This excerpt is from TFM’s anonymous letter, “OU is our home, and we are no longer comfortable here. In our own homes, we do not feel safe. You shouldn’t be afraid to walk to class alone due to the actions of a few bad eggs simply because you may be a member of a Greek organization. We are no longer trusted by our fellow students. Dirty looks are shot our way as we walk campus.”

Let’s replace a few words in this excerpt and read it from the perspective of an African American: “OU is our home, and we are no longer comfortable here. In our own homes, we do not feel safe. You shouldn’t be afraid to walk to class alone due to the actions of a few bad eggs simply because you are African American. We are no longer trusted by our fellow students. Dirty looks are shot our way as we walk campus.”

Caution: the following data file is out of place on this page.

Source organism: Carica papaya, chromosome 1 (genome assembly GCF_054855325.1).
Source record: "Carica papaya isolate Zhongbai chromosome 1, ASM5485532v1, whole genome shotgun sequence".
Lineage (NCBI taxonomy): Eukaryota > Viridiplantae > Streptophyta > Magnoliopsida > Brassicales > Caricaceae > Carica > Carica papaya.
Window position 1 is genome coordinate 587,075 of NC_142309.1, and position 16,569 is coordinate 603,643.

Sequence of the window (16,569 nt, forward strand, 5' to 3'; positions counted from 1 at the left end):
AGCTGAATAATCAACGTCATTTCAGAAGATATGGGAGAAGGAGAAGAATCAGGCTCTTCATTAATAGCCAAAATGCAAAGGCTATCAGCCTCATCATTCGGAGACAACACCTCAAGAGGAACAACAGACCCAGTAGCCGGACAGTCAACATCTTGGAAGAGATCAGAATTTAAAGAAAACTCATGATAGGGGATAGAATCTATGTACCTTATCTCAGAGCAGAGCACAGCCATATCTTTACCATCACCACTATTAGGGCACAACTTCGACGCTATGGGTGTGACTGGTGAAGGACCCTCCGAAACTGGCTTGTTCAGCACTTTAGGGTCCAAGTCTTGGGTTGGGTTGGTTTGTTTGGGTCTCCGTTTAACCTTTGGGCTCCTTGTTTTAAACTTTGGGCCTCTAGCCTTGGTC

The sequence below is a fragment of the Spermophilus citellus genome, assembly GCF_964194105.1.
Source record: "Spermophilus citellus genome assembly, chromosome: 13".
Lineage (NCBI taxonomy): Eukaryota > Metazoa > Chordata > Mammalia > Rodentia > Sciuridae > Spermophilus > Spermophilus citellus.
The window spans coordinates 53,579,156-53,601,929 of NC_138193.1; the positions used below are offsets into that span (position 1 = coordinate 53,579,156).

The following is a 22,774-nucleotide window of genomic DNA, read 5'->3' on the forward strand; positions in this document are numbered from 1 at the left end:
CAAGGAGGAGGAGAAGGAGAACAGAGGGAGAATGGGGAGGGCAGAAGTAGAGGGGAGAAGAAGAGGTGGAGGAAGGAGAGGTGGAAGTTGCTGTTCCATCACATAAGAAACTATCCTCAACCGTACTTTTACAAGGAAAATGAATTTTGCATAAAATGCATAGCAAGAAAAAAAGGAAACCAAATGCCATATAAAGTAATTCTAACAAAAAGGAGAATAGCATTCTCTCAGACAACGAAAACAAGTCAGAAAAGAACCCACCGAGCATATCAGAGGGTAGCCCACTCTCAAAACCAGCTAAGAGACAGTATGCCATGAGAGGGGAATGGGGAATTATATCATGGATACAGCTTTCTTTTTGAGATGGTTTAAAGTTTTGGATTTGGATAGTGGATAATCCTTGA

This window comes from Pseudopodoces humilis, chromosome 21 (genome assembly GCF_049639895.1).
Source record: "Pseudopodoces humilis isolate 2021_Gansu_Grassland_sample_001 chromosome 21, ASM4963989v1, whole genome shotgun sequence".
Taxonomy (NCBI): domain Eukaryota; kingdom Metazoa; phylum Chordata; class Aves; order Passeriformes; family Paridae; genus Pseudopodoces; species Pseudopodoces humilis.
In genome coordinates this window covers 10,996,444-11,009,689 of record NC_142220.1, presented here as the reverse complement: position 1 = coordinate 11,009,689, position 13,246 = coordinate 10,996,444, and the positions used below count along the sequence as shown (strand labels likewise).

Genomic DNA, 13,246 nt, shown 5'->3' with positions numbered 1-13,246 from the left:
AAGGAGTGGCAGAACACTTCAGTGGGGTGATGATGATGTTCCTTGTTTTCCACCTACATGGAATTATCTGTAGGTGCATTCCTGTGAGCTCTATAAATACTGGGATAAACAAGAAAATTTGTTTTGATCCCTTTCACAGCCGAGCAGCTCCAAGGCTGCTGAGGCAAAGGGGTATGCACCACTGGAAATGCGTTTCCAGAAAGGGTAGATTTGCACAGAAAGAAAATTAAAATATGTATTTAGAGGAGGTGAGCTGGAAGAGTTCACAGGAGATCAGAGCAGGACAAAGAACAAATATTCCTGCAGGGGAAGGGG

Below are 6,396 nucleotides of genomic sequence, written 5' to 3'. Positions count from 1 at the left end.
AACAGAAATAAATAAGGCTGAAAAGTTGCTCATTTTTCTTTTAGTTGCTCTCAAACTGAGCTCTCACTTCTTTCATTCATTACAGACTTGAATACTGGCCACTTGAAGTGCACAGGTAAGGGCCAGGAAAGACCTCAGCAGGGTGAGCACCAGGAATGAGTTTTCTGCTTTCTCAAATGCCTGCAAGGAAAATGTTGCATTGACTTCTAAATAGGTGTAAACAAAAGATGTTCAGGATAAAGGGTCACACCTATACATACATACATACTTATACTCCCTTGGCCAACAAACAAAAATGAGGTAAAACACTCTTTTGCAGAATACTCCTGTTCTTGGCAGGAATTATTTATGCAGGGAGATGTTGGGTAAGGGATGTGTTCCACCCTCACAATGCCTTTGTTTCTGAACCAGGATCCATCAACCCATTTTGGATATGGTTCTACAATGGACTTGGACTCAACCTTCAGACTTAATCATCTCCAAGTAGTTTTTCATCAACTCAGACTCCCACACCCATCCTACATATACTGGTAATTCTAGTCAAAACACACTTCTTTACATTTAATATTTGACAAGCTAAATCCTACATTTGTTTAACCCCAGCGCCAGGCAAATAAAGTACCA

When people of color are publicized for gang-related crimes, African American men are stereotyped with abandoning children and pushing drugs and African American women are called “welfare queens” and written off as “angry black women,” they are targeted on these predispositions. These are not isolated incidents, while instances of institutional racism in Greek life—and the generalized backlash that follows—are somewhat isolated.

Point one: becoming a scrutinized group for a period of time that will surely blow over is nothing compared to being African American for a lifetime. Some Greeks are acting like they are the real victims here, brushing off the fact that African Americans were once again glaringly told they are not welcome in Greek organizations.